Sunday, July 18, 2004

So, what's wrong with a little class warfare, part 2 

The lead story (amazingly enough) in today's New York Times:

The amount of money workers receive in their paychecks is failing to keep up with inflation. Though wages should recover if businesses continue to hire, three years of job losses have left a large worker surplus.

"There's too much slack in the labor market to generate any pressure on wage growth,'' said Jared Bernstein, an economist at the Economic Policy Institute, a liberal research institution based in Washington. "We are going to need a much lower unemployment rate.'' He noted that at 5.6 percent, the national unemployment rate is still back at the same level as at the end of the recession in November 2001.

Even though the economy has been adding hundreds of thousands of jobs almost every month this year, stagnant wages could put a dent in the prospects for economic growth, some economists say. If incomes continue to lag behind the increase in prices, it may hinder the ability of ordinary workers to spend money at a healthy clip, undermining one of the pillars of the expansion so far.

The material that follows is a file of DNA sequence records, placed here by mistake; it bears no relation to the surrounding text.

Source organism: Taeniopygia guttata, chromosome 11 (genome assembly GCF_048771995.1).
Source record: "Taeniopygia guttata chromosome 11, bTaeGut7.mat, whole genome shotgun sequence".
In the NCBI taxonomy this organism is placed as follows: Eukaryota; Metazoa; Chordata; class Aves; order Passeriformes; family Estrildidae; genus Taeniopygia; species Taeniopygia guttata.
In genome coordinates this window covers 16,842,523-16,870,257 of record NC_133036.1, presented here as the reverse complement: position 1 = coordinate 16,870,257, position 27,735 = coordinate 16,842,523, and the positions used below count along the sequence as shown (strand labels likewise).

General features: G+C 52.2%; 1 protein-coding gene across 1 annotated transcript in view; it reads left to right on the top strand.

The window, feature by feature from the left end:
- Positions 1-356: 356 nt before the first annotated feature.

(via NY Times)

It's funny how the news is always how "the economy" is recovering. But the economy is not my personal economy—or yours.

Are you better off than you were four years ago? I'm not. Corporate profits are booming, but I'm falling behind. Why is that?

UPDATE And, whaddaya know, Edwards took advantage of this right away:

Turning to the economy, Edwards referred to a story in Sunday editions of The New York Times that said hourly wages are not keeping pace with inflation. "Is that a news bulletin to you?" Edwards asked the congregants.

"No!" many responded in unison.

"I am here to tell you hope is on the way," Edwards said.
(via CNN)


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